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ILITs Revisited

An ILIT is an irrevocable life insurance trust. The purpose of an ILIT is to cause life insurance death benefits to be excluded from a decedent’s taxable estate. With the usual life insurance policy owned by a decedent, the death benefits are part of the decedent’s estate and subject to estate taxes because the decedent has the power to change the beneficiary. In an ILIT, the life insurance is owned by the ILIT and therefore the death benefits are not subject to estate tax.

ILITs have been an important tool in estate planning either to remove wealth from a decedent’s estate thereby reducing estate taxes and in situations where a decedent wants to provide cash to his beneficiaries to pay estate taxes.

With an ILIT, the individual or married couple creates an irrevocable trust and funds the trust with an insurance policy. If certain requirements are met, the proceeds from the life insurance policy upon death are removed from the decedent’s taxable estate. The decedent during his life can make a yearly tax free gift to cover the cost of the insurance premium. One of the differences between an ILIT and a revocable living trust is that the ILIT is irrevocable and the trustee cannot be the trustor/decedent or the beneficiaries. The trustee must be independent, usually a trusted family friend, private professional fiduciary, or a financial institution.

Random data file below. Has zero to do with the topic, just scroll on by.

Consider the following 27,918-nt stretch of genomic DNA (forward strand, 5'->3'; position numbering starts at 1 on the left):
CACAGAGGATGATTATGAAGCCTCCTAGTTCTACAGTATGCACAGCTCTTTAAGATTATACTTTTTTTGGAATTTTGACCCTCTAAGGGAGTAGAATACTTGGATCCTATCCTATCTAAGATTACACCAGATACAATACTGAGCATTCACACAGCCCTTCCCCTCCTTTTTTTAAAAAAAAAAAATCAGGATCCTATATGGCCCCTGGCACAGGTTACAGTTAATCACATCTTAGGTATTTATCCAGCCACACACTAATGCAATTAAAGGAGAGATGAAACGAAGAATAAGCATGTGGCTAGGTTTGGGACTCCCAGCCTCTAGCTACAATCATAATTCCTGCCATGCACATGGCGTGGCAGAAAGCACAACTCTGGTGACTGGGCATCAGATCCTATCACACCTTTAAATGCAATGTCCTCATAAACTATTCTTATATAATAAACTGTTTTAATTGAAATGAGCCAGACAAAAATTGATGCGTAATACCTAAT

The new 2010 Tax Act which now is in effect until the end of 2012, provides for a $5 million estate tax exemption. $5 million is the highest estate tax exemption this country has seen. This means that the beneficiaries of a single person whose estate is less than $5 million, will not have to pay estate taxes. For a married couple this means that for a couple whose wealth does not exceed $10 million, no estate taxes will be due. In years past when the exemption was $1 million, for example, ILITs made a great deal of sense but with the exemption now at $5 million, do ILITs still make sense?

If you are an individual who is going to have a taxable estate even if the exemption remains at $5 million, then an ILIT may still be a good plan. On the other hand, if your estate is presently not likely to be subject to estate taxes upon your death, maybe the next two years will determine whether an ILIT is an estate planning tool you should consider. For now, the best approach may be a wait and see approach.

If you have questions about whether an ILIT should be part of your estate plan, call the estate planning lawyers at Scott C. Soady, A Professional Corporation. We would be happy to answer any questions about ILITs or other estate planning questions. Your initial in-office consultation is always complimentary.

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